Utilisation of insecticide treated nets among women in rural Nigeria: Themes, Stories, and Performance

2.50
Hdl Handle:
http://hdl.handle.net/2436/620391
Title:
Utilisation of insecticide treated nets among women in rural Nigeria: Themes, Stories, and Performance
Authors:
Nzute, Anastesia
Abstract:
Background The effect of Malaria attack on maternal and child health in Nigeria is high compared with other countries in sub Saharan Africa. This problem has been a persistent issue in Nigeria and many researchers have tried to proffer solutions. Insecticide treated nets (ITN) have been identified as providing approximately 80% protection against malaria attack. However, all the measures put in place to control malaria failed to meet up with the set target of the Roll Back Malaria Initiative, which aimed at reducing malaria deaths in Nigeria by half by 2010 in line with the Millennium Development Goals (Anyaehie et al., 2009). As part of the global initiative to reduce malaria deaths before 2015 (Amoran, Senbanjo and Asagwara, 2011) the Nigerian government introduced intervention programmes to protect pregnant women, and children under-five years of age (Anyaehie et al., 2011). However, although there has been considerable and effective intervention in controlling this preventable disease in the African continent, marked inconsistency in the distribution of the ITN, scarcity and low usage in Nigeria (Amoran, Senbanjo and Asagwara, 2011) are apparent, despite emphasis on community-based strategies for malaria control (Obinna, 2011). For midwives in rural Nigeria the disproportionate vulnerability of pregnant women and young children is of great concern. This particular issue is the focus of a hermeneutic phenomenological inquiry into the experiences of pregnant women and mothers in their efforts to protect their families and themselves from malaria attack. The study contends that the ‘big (pan-African/national) story’ of malaria has found many voices, speaking from a predominantly positivist perspective. While some more interpretivist approaches to exploring experience have been employed elsewhere in Sub-Saharan Africa (Rachel and Frank 2005), there remains a need for more participatory research related to health care issues in Nigeria (Abdullahi et al 2013). Women and children make up the majority of the Nigeria population of over 160 million. An attack of malaria on them affects entire households and the economy of the nation. Therefore, the purpose of this study was to give voice to the ‘small (household) stories’ of Nigerian women (mothers and health workers), living and working in impoverished rural communities, and consider how their viewpoints, perspectives and imaginings might contribute to the fight for a malaria-free Nigeria. Methodological approach The research draws on the philosophy of Martin Heidegger, Hans-Georg Gadamer, and Maurice Merleau-Ponty. The participants’ accounts are interpreted in terms of Africana ‘Womanism’ as defined by Hudson-Weems (1993), the socio-narratology approach elaborated by Frank (2010), and Igbo world-view. Research procedure Individual semi-structured interviews and focus groups were conducted with Igbo women in three rural communities in Enugu State in eastern Nigeria (Nsukka, Ngwo, and Amechi). This was a three-phase process involving an initial orientation visit to engage with local gatekeepers and community health workers. A first round of interviews and discussion took place in three communities in 2014, followed by the first phase of interpretation. A second field trip took place in 2015, during which participants discussed the ongoing interpretation and elaborated further on some of the issues raised. Interpretive phases 2 and 3 followed this visit. Interpretive process Interpretive shifts in understanding were accomplished in three ways: 1. Seeking thematic connections between participants’ accounts of living with the threat of malaria. 2. Engaging in dialogical narrative analysis to explore the work done by the stories embedded in individual accounts of living under the threat of malaria. 3. Crafting found poetry from within the collective accounts to produce an evocative text that could mediate an emotional response and understanding of the malaria experience. Key outcomes The research was a response to calls for more participatory research into the detailed experiences of people in Africa facing up to the threat of malaria. It has provided a vehicle for the voices of a group of Nigerian women and health workers to bring attention to the continuing plight of pregnant women and their families with limited access to insecticide-treated bed nets in poor living conditions. They have told how they seek to empower themselves in their own small and particular ways. It has provided insights into their worldview(s) and what others might see from where they stand. As such it has added to their own call expressed during the research to “Keep malaria on the agenda.” The research has used the women’s own testimony to create an oral resource designed https://youtu.be/XelMXLUzTV0 to facilitate education and action among small local groups of women and their families, and for health workers in local rural communities.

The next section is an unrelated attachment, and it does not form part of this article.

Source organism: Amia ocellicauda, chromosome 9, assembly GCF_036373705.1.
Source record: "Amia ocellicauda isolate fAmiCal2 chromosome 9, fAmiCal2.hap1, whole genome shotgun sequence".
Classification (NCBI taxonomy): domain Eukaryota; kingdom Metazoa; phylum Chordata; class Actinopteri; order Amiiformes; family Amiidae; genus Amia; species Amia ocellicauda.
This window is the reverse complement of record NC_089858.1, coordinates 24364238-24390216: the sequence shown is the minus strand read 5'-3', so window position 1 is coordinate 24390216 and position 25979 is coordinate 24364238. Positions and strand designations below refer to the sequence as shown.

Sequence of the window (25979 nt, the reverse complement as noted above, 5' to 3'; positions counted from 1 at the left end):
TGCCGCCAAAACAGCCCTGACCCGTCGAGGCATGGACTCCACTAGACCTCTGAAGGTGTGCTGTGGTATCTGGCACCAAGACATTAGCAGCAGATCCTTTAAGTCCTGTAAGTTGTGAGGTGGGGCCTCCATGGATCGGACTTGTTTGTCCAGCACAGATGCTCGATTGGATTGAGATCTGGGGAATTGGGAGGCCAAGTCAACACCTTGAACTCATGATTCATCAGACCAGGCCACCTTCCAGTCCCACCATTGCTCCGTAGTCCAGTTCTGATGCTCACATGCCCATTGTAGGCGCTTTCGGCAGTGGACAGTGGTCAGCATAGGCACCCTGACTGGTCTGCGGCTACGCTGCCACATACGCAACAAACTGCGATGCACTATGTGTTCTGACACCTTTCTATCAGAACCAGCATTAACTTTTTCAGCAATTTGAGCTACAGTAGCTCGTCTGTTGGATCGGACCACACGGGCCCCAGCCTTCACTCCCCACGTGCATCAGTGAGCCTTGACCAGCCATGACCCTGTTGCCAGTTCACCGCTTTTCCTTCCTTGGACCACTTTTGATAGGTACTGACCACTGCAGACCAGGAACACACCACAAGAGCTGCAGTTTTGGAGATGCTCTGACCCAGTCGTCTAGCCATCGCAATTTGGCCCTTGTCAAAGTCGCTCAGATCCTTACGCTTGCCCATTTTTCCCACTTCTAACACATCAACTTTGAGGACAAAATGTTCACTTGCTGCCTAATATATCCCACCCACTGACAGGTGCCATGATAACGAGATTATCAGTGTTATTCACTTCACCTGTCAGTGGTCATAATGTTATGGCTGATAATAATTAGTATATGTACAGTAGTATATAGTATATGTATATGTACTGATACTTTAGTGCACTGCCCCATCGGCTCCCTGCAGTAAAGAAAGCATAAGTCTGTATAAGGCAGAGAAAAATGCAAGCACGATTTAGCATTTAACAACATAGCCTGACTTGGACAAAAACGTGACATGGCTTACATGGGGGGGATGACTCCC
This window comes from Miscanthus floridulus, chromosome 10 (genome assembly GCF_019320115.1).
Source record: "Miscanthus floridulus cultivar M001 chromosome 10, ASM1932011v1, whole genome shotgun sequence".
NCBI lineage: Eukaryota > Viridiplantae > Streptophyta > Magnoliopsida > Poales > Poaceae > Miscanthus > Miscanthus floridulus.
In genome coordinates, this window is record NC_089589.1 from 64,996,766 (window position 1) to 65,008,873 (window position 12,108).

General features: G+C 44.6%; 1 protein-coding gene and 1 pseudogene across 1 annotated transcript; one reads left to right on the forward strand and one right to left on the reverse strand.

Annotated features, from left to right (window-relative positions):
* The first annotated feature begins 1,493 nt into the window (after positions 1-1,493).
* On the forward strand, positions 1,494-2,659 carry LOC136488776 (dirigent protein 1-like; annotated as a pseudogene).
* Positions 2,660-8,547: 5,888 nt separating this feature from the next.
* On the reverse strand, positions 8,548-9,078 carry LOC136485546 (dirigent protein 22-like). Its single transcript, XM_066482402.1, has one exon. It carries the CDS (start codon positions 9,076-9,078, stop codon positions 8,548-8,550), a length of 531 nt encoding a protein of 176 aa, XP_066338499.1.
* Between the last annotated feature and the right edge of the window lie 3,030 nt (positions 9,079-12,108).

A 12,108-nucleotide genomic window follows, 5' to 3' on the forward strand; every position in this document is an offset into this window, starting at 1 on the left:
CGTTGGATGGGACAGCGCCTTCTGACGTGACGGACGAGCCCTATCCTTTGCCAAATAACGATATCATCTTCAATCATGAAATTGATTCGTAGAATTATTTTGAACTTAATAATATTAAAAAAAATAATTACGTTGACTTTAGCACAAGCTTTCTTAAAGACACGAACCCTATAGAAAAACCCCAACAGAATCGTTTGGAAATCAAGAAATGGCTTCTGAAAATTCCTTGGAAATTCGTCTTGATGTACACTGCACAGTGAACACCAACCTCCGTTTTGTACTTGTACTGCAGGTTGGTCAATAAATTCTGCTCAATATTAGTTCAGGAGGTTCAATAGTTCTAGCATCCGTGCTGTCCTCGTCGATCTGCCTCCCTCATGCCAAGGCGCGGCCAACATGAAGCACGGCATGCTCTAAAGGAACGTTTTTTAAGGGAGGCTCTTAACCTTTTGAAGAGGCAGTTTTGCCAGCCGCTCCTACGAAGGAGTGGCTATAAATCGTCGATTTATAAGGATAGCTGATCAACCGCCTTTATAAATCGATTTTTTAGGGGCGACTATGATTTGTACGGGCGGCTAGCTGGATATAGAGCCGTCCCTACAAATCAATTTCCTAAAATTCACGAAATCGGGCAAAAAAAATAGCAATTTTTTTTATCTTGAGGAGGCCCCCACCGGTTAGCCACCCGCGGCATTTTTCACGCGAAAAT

Issue Date:
2017
URI:
http://hdl.handle.net/2436/620391
Type:
Thesis
Language:
en
Description:
Thesis submitted in partial fulfilment of the requirements for the degree of Doctor of Philosophy.
Appears in Collections:
E-Theses

Full metadata record

DC FieldValue Language
dc.contributor.authorNzute, Anastesiaen
dc.date.accessioned2017-02-23T16:57:12Z-
dc.date.available2017-02-23T16:57:12Z-